The other notable thing was the language. Everyone here speaks Portuguese and less English than many Spanish speaking countries we’ve been to. I shudder at how arrogant it sounds; “I went on holiday in Portugal and they all spoke Portuguese. What is their problem?” However, as an Englishman I’m historically bound to be unashamedly mocking of the foreign tongue, and as a traveller I’m stood on the precipice, on the one hand trying to be frightfully civilised at dinner parties, “Yes, we’re going to South America. Of course we’re learning Spanish. And of course Portuguese. Yes, we’re taking lessons.” On the other hand, the underlying reality of such often spoken statements, particularly amongst polite society, whereby you are filled with good intentions but ultimately find it more comfortable to not do anything. We speak some of the lingo, of course, but Portuguese is just another hurdle and I have found that playing charades with strangers is more effective than clutching the little guidebook as you walk around the streets looking dumfounded, asking elderly women where all the anacondas are, or sit in a restaurant fumbling to find the word for “Badger Pie.”
Ultimately I’m ashamed at how poor my Portuguese is and yes, we tried to learn it, but couldn’t so didn’t, but to try and fail is either noble or the inevitable discourse of a fool, history shall be the judge of that. However, there’s a part of me that can’t help but shudder when I hear people trying to speak another language, clearly failing but trying to look like they are some International linguistic Messiah. Of course one should try to make an effort, but with a gently self-depreciating smile, silently acknowledging that you know you sound like the equivalent of Manuel off Fawlty Towers. To not do this annoys me as much as when people go on holiday to third world countries and dress up in the local clothes, effectively just looking like a git, and visibly mocking their host nation, as if there is something funny about what they wear, or to remind them that we can afford to take a bite out of their life and then casually toss it aside like an apple that we’ve scrumped from someone else’s garden, taken a bite and found it ultimately disagreeable. Lazy, arrogant, ignorant or just a shark that does what a shark does and loves the ocean for making it that way, ultimately this is a judgement that I cannot make on myself, only speculate, considerably. Maybe I should just lie and tell everyone that we learnt lots of phrases but years from now when people say “Like what?” we’d just shake our heads in surprise and say, “Oh it was ages ago, I can’t believe how much we’ve forgotten.” But, guided by the self destructive hand of honesty I’m going to come clean and just admit, we tried for about a day to learn Portuguese but it’s just confusing when you’re still trying to learn Spanish, and ultimately it’s a rubbish language. Speaking Italian makes one sound cultured, speaking Cantonese makes you sound clever and business minded, speaking Swahili makes you sound well travelled and adventurous, but Portuguese as a second language just makes you sound like a git and I’m having no part in it. I have conscientiously regressed to hand gestures, pulling faces and grunting and everyone seems to understand me, as if I were born to be a caveman.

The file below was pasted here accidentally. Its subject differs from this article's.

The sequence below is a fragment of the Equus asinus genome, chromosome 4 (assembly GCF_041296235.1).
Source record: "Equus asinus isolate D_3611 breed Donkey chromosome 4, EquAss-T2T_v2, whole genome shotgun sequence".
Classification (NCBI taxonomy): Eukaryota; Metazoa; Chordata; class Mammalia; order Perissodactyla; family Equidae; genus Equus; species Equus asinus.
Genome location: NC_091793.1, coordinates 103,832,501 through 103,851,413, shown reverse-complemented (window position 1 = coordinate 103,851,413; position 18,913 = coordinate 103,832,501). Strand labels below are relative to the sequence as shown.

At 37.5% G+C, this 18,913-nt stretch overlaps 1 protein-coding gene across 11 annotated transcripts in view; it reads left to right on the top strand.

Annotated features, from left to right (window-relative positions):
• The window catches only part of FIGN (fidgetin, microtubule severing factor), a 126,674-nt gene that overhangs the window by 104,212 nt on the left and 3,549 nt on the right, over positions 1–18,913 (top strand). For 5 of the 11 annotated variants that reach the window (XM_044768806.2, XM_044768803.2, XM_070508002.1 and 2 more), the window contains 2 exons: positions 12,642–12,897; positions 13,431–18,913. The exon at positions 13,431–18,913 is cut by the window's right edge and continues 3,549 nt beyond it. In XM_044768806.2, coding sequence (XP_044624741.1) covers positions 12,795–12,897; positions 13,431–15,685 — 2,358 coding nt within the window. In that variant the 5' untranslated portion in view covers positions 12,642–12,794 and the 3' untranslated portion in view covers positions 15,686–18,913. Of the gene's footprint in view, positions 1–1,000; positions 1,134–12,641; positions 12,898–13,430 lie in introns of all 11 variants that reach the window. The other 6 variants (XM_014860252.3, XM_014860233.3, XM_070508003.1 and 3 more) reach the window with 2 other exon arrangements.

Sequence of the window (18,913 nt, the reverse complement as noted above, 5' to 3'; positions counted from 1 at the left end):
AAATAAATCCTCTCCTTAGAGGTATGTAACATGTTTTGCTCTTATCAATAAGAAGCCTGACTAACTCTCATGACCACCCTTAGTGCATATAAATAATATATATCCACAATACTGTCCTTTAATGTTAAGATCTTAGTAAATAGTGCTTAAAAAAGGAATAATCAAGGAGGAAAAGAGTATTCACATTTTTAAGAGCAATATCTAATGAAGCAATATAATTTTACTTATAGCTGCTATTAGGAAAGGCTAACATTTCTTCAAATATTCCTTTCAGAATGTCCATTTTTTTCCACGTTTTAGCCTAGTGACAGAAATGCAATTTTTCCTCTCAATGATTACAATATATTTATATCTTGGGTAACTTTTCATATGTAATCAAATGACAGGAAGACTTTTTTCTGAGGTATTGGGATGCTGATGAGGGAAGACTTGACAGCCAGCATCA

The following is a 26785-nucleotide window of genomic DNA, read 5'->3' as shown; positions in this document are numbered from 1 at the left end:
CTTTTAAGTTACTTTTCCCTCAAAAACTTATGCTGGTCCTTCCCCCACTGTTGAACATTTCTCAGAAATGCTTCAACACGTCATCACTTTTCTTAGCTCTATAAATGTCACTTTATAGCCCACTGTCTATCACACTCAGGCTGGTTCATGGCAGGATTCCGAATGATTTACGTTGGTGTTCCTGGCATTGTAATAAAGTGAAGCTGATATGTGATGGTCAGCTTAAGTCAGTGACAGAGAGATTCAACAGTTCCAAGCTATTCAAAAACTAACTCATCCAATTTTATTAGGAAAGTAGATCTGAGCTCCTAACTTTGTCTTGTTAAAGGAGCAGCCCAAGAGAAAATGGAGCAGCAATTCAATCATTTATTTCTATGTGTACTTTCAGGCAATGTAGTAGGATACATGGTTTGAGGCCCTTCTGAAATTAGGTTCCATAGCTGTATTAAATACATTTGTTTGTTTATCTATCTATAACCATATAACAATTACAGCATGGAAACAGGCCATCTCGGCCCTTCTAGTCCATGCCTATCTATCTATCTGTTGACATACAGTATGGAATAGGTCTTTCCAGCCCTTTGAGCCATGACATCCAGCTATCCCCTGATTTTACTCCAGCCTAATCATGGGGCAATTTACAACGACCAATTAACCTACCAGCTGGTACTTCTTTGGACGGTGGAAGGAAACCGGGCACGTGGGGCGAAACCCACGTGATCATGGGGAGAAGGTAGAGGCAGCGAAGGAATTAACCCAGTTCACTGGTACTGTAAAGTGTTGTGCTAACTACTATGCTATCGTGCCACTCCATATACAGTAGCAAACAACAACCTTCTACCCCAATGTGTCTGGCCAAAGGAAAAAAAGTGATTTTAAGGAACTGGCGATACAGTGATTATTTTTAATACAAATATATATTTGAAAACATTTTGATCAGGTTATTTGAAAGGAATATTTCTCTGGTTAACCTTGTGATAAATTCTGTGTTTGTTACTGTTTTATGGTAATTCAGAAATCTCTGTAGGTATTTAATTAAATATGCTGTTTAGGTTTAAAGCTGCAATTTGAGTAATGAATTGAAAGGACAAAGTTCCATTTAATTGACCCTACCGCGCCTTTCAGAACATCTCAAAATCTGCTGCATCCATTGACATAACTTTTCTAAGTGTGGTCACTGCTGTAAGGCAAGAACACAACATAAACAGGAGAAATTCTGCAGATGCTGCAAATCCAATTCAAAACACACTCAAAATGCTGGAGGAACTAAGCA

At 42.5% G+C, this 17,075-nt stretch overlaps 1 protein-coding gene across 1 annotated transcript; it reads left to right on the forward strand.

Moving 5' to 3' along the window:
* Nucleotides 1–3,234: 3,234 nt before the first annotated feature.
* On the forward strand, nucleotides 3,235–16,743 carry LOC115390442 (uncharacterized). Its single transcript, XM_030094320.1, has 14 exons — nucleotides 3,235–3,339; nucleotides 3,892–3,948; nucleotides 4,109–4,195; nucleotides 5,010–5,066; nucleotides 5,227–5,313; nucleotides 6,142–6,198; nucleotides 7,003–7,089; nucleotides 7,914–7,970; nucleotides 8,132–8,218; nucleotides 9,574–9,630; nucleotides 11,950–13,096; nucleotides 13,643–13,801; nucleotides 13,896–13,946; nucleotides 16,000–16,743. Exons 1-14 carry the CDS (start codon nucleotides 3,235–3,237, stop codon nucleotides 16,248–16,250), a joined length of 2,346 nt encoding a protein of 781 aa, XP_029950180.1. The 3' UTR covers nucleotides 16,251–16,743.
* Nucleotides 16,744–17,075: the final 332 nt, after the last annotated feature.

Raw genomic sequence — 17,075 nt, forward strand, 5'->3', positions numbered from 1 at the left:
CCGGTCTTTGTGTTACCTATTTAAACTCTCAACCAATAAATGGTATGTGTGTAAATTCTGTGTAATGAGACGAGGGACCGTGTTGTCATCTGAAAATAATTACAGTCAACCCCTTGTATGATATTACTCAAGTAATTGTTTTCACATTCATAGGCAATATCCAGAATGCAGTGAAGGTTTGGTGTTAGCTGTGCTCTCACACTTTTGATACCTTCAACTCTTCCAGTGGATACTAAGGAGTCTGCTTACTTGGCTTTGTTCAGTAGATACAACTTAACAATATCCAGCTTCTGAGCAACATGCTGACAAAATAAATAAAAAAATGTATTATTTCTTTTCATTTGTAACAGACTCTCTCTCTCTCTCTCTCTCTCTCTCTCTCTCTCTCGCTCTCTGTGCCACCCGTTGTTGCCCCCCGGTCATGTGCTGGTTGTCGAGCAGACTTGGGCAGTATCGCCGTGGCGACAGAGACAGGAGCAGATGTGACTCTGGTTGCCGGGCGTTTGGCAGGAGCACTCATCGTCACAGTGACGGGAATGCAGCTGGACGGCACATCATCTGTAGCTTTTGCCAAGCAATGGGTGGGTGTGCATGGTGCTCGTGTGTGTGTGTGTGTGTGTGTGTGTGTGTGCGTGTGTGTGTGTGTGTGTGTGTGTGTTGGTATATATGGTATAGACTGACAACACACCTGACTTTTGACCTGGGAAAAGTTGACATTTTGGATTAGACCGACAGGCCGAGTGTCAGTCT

In conclusion, Paraty was nice and neither of us actually needed to order Badger Pie. Button’s Tower of Babel is growing every day in height and surely there can be no stopping my ambitions now...